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# Generating pupil size (mm) values using pixel data and corneal reflex data

Hi there,

I have been having an issue with my SMI RED-m device. Occasionally and seemingly at random, all "mapped pupil diameter" (mm) data is missing from the .idf files for a given condition. I am trying to figure out what is going wrong (I posted on here a few weeks ago) but failing that -- I am wondering if anyone is aware of a way to convert to mm diameter data using the pixel data and the corneal reflex data...

If I were to use a headrest for my experiment, and then to place a dummy head with a pupil (black circle of which I know the diameter) on the headrest in front of the RED-m, I might then be able to calculate a conversion value (how many mm is one pixel)...

But I am wondering if corneal reflex data could be used instead of this (potentially crude?) method?

Any advice is greatly appreciated, and please check my last post if you would like more information on the missing data issue.

• Hi Jennifer,

I suspect that the 'mapped' pupil diameter is lost when the SMI fails to determine the camera-to-head distance, which it needs to convert pupil size in pixels to pupil size in millimeters.

What I would do is take all samples for which you do have both the px and mm values for pupil size, and do a linear regression to determine how you can go from px to mm. If px refers to pupil diameter, you can do a regression like so:

``````pupil_mm = intercept + slope × pupil_px
``````

If px refers to pupil area (i.e. pixel count), you can do regression like so:

``````pupil_mm = intercept + slope × sqrt(pupil_px)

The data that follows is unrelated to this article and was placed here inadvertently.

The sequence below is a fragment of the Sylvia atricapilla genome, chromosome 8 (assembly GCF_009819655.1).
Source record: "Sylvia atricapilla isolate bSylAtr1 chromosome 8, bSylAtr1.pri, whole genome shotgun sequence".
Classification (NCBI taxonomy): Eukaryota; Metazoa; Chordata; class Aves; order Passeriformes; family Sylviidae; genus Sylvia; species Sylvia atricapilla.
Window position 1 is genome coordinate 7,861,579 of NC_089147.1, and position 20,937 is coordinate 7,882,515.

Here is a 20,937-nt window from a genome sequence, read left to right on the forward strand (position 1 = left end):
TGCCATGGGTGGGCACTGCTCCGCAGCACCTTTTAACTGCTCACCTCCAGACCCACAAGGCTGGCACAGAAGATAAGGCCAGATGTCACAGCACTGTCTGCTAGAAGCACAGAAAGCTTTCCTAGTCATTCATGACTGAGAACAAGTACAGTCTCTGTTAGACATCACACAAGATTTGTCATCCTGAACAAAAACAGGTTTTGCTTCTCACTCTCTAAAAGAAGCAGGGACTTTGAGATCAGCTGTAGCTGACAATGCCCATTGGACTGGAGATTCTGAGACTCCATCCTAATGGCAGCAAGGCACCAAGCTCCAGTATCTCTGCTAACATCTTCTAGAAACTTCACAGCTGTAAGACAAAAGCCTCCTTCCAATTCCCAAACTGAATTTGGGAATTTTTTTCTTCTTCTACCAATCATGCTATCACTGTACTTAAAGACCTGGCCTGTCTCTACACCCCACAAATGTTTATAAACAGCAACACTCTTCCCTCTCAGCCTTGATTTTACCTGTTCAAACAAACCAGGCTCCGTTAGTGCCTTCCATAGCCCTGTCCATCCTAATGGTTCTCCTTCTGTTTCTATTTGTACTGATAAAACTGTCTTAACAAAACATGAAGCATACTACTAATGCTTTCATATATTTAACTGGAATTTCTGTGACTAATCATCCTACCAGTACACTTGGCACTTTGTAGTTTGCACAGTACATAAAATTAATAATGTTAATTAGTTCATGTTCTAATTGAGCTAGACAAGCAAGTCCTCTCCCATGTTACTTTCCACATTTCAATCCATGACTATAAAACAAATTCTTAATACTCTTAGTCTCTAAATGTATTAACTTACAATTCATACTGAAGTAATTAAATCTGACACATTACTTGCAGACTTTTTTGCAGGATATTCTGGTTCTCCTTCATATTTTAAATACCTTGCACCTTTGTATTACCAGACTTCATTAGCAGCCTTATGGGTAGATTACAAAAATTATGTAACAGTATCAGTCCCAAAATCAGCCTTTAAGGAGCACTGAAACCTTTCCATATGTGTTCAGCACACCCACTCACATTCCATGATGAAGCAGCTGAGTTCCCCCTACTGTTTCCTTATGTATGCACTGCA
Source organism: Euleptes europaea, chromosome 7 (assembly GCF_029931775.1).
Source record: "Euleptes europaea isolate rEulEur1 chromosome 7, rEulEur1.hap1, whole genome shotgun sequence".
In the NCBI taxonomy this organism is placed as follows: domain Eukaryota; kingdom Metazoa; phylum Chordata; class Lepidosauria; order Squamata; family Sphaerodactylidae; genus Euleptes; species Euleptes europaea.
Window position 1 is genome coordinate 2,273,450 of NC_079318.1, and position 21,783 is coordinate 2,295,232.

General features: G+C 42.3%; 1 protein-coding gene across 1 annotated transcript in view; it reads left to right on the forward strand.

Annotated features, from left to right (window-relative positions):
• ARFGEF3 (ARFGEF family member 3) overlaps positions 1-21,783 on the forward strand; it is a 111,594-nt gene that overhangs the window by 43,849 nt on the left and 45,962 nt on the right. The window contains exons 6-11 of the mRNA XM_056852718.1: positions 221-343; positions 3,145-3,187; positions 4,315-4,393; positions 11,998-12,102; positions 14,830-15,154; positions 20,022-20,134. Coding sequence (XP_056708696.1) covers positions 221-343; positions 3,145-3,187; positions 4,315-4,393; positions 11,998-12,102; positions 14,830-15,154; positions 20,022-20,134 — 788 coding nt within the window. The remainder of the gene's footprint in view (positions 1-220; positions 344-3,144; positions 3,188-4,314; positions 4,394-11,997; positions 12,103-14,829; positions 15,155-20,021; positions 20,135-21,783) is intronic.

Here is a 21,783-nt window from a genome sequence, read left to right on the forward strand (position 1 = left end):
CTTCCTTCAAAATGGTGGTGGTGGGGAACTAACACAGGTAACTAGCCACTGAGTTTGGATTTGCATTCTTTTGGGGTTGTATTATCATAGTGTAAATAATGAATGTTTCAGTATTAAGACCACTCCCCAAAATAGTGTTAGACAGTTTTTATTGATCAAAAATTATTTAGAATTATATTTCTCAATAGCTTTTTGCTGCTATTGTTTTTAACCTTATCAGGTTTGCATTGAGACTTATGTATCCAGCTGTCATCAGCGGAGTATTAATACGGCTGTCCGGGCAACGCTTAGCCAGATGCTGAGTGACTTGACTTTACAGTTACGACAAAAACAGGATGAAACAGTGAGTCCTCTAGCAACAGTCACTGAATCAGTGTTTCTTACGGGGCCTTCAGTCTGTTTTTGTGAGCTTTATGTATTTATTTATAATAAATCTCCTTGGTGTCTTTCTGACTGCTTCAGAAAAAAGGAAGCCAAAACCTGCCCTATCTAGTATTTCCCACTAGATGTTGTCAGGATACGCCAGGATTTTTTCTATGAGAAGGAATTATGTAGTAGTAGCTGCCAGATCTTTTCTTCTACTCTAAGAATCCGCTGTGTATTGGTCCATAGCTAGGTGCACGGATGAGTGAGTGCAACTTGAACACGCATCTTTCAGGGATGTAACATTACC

``````

Does that make sense? Once you have established that relationship, you can simply calculate the mapped pupil size for samples where it's missing.

Cheers!
Sebastiaan

• Hi Sebastiaan,

Yes, it does! Thanks so much for your reply and this suggestion. I have managed to generate the mm data using this method! There was a slight nonlinear relationship between mm and px.

I have attached a chart of two traces - orange is the pupil diameter (mm) data from the SMI output and blue is the pupil diameter (mm) data generated from the pixel data.

Do you think the difference between these two traces suggests that the SMI output is smoothed as part of their calculation, as my generated trace seems much noisier? or would this have something to do with the regression method?

Thanks again!

Jen

• Do you think the difference between these two traces suggests that the SMI output is smoothed as part of their calculation, as my generated trace seems much noisier? or would this have something to do with the regression method?

It's certainly not the regression method, because that's something that happens for individual samples.

So yes, I suspect they're doing something like smoothing, but not just smoothing, because you see that they also detect missing data (blinks perhaps) a bit more accurately than your regression line does. So there's probably some logic built into their method to deal with missing data.

I would say, though, that your regression is good enough to replace those samples where the SMI mm data is missing. Don't you think?

• edited May 2018

Yeah, I think it is quite good. However, the regression result varies between conditions and when this problem occurs, the mm data is missing for the whole condition.

The use of the headrest makes the variation in the regression result much less so I think my best way forward may be to make use of a headrest in case this problem creeps up. I will be confident that the regression result will be adequate for use across conditions then.

Just in case it is of interest, I have attached a graph pupil traces with the pupil diameter (mm) from the idf file of a condition with no missing data, the regenerated mm using the pixel data and regression result of this condition and then 2 more traces using the same pixel data from that condition but using the regression results from 2 other conditions (L15, L18). All conditions used for this had the same participant using a headrest during the same test session.